Yes. The droppings occur when the bees are actively foraging, especially in the spring and early summer when the populations are the highest and the most brood rearing is happening. I suspect that in New Zealand they are at or near their peak right now.

  • In my area, Coromandel Peninsula New Zealand, they seem to prefer my freshly washed white bed linen to leave their poo on. How do I remove it? Washing doesn’t help much and spot cleaning with soft soap and a brush doesn’t work either. I hope you have a solution to the problem.

    • Annemarie,

      That’s a tough one. I find soaking is the best treatment, but I don’t know how well it will work with white fabric. But it’s worth a try. Soak them in plain cool water for a couple of hours before you wash.

      • Thanks for that Rusty but just soaking didn’t help. Found that soaking overnight in a bucket with a de-greaser like Nappysan or Sard did get rid of most of the yellow. Washed the linen again which is now drying in the workshop where the bees can’t find it. All the Manuka trees are in flower at the moment: almost a white Christmas here! Never seen so many flowers on them! The bees are having a ball:>)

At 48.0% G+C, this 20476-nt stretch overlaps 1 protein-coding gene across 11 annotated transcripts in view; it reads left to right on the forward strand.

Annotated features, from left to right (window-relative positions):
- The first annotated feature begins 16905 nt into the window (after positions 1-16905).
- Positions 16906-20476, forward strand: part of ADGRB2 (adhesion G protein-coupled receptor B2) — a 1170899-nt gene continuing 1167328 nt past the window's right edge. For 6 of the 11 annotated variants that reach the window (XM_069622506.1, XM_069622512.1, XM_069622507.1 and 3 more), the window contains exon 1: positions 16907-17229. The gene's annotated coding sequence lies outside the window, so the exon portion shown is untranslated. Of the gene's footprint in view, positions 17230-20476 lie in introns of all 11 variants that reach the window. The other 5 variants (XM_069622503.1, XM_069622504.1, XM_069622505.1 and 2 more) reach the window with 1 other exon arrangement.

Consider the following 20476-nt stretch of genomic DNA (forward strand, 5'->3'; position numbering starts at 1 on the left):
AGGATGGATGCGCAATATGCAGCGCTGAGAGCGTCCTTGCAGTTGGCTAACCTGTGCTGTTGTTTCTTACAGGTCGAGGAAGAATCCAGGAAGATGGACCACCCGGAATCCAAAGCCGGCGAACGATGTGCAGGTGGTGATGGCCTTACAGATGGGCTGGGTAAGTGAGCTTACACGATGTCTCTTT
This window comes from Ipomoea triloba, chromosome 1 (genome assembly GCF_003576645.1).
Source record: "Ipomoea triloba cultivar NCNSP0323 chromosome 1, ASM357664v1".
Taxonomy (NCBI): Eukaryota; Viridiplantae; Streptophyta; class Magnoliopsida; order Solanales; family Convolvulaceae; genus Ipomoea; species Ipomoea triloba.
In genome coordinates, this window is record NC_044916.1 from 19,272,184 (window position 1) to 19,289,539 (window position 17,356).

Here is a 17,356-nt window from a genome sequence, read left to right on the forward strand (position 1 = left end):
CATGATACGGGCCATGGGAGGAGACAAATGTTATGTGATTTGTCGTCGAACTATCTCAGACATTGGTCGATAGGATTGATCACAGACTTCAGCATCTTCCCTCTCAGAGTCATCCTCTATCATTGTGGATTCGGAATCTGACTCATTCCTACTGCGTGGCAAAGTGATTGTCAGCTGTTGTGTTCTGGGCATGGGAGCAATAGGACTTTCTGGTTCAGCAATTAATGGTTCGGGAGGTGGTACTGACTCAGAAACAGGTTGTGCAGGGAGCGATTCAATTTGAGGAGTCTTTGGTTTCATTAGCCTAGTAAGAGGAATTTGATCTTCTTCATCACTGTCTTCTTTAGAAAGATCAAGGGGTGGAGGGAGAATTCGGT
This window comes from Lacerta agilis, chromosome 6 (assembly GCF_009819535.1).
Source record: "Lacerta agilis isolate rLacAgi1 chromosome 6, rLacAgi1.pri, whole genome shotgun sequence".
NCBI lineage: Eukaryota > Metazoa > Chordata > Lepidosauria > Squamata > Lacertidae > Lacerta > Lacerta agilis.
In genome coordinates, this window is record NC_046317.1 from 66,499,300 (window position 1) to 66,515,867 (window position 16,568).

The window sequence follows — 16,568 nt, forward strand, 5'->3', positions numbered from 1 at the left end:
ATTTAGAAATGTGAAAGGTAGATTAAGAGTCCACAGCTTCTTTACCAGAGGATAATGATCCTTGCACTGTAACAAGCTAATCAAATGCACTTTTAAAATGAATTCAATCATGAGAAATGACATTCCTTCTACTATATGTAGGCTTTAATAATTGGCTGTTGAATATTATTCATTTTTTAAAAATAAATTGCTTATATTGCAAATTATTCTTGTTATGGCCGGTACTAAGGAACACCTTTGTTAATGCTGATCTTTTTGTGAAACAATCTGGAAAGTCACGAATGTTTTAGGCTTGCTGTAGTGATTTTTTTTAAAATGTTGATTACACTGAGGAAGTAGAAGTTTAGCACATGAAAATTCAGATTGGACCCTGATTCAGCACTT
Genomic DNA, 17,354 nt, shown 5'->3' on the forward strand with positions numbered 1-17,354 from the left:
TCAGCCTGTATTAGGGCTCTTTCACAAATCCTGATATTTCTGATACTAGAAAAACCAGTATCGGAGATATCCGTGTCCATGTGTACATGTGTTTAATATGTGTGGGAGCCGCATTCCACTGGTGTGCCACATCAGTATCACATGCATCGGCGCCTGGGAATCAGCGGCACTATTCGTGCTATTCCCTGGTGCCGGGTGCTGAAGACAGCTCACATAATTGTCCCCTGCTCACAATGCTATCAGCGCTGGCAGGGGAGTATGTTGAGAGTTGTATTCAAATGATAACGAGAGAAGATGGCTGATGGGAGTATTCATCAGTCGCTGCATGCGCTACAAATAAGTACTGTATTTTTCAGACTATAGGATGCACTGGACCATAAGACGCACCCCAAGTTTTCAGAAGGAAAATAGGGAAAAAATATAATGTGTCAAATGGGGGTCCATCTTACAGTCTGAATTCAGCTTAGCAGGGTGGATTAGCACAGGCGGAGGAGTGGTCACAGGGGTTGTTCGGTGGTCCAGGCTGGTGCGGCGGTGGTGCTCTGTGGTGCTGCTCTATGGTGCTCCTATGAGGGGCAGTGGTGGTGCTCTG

• Annemarie,

          Glad to hear you got it worked out. I will make a mental note of that method for future reference.

          BTW, the Manuka flowers sound beautiful!

    • Hi first timer here, I’ve had my nuc fo about 4 weeks a bear came and knocked it over in the rain. They survived and we still have the queen. But we have been seeing tons of bee poop on our hive and clumps of bees and just random ones outside about 20 feet from the hive not flying just crawling on the ground.

  • It is spring and my bees are just emerging. They have left a lot of fecal material out the back entrance from the inner cover. How do I know if this is normal cleansing or something to worry about?